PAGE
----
Air Force flags 10 bases at most risk from climate change

By Philip Athey | 05/06/2019 03:59 PM EDT

Damage caused by last year's Hurricane Michael is seen at Tyndall Air Force Base, located near the coast on Florida's Panhandle.

Damage caused by last year's Hurricane Michael is seen at Tyndall Air Force Base, located near the coast on Florida's Panhandle. Tech. Sgt. Liliana Moreno/Air Force

This story was updated May 7.

The Air Force has sent Congress a revised list of the top 10 bases most at risk from the effects of climate change.

The new roster is the third list received by lawmakers this year on the dangers of climate change to defense installations.


The original Department of Defense report had 79 bases on the "mission assurance priority installation" list. But lawmakers slammed it for "strange gaps," including no analysis of Marine Corps bases or any U.S. installations overseas, as well as a failure to include a top 10 at-risk list for each branch of the military (Greenwire, Jan. 18).

The first revision in March did include a top 10 list for the Air Force, Army and Navy, but was equally panned on the Hill because DOD only looked at the 79 bases it originally analyzed.

Officials said the limited scope was supposed to allow the Pentagon to focus on the most mission-critical bases, but again it ignored all Marine Corps and overseas installations.

Tyndall Air Force Base, which is located near Panama City, Fla., and sustained billions of dollars in damage from Hurricane Michael last year, was also left off the mission critical list.

John Conger, director of the Center for Climate & Security, said the issues with the early reports probably stemmed from DOD’s fear that inconsequential locations, such as beach recreation areas, would be ranked high.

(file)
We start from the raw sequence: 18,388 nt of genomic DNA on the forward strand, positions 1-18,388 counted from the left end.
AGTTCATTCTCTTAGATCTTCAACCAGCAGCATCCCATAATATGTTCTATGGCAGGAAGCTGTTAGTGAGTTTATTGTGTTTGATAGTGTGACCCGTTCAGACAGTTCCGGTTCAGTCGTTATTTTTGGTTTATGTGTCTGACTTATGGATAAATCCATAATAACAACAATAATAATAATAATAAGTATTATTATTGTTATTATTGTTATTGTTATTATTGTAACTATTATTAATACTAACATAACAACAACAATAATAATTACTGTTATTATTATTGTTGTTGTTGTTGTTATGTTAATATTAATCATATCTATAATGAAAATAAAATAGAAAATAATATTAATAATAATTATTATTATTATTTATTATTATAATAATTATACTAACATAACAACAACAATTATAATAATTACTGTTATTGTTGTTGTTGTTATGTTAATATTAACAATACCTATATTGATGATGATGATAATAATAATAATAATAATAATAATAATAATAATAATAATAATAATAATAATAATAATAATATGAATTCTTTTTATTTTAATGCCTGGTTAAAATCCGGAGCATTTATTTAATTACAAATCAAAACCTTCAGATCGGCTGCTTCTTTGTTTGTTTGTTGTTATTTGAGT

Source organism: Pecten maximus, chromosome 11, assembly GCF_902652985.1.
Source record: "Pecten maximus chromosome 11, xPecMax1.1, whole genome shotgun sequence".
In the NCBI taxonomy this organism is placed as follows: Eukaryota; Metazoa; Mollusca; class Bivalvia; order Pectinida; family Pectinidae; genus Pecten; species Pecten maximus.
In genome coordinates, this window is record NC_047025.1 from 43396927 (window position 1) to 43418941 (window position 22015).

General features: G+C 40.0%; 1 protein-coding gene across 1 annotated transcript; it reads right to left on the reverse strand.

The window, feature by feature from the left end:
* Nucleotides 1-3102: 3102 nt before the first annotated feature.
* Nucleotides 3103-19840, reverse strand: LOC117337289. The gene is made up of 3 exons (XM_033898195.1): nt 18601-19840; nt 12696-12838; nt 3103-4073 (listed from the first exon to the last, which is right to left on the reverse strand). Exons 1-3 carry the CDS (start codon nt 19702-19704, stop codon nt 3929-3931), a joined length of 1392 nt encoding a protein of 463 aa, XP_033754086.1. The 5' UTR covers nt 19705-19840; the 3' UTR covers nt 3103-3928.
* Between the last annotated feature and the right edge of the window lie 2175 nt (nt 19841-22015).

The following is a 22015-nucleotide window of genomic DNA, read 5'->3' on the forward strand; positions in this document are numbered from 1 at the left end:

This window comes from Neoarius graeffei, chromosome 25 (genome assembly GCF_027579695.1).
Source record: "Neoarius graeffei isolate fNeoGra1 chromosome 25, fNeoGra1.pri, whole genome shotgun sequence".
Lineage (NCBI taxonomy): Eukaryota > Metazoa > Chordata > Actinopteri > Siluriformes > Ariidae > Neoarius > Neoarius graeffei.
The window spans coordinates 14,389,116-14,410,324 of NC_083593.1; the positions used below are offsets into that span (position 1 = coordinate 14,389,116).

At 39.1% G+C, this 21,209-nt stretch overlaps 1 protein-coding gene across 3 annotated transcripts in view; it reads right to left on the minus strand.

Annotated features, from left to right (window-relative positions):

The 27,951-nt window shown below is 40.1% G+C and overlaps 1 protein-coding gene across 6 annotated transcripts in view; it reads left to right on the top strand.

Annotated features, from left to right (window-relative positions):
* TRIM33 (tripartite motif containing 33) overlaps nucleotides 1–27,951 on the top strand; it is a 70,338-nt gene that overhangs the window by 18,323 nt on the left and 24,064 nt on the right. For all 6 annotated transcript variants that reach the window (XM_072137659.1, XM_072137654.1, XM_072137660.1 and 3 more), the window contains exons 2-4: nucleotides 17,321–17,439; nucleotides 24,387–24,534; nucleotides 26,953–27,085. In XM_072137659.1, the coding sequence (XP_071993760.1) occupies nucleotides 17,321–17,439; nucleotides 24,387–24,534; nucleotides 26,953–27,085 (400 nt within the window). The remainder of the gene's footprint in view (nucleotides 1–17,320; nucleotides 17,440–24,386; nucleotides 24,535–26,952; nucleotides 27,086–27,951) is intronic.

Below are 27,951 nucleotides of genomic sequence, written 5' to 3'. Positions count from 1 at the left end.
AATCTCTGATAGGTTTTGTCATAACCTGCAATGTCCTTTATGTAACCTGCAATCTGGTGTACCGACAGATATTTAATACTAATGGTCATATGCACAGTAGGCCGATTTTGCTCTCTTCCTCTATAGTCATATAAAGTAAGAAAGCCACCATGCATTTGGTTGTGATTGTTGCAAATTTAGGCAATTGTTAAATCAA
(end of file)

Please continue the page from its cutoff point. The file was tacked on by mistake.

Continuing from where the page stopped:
"You can include more than one factor," he said. But the fear of listing an unimportant base, "unfortunately, led the Pentagon sending over something the Congress found inadequate, and that only caused more problems," he said.

Rep. Jim Langevin (D-R.I.) called DOD’s work "incomplete" and believes the new list isn’t an improvement.

"Sadly, the revised list of vulnerable installations gives me little confidence that the Department is serious about making investments today to protect our national security from growing climate change fueled threats," Langevin said in a written statement.

Of the 79 bases analyzed in the initial report, Hill Air Force Base in northern Utah was the branch’s installation most vulnerable to climate change.

Hill Air Force Base did not make the new list of bases most "susceptible to the consequences of severe weather events," with the top spot going to Southern California’s Vandenberg Air Force Base.

Florida bases, including Tyndall, take up six spots on the new list, while the other three spots went to bases located in Virginia, Delaware and South Carolina.

The background paper released with the list provided little explanation, something Conger is worried will cause Congress to still find it unacceptable.

"As they try to understand where to prioritize their efforts, [Congress wants] to do it where the services think it’s important," Conger said. "I think an explanation would be helpful."

Langevin also called for a more in-depth explanation, saying in his statement that Congress needs "cogent analysis grounded in fact and displaying a methodological rigor that reflects the magnitude of the issue."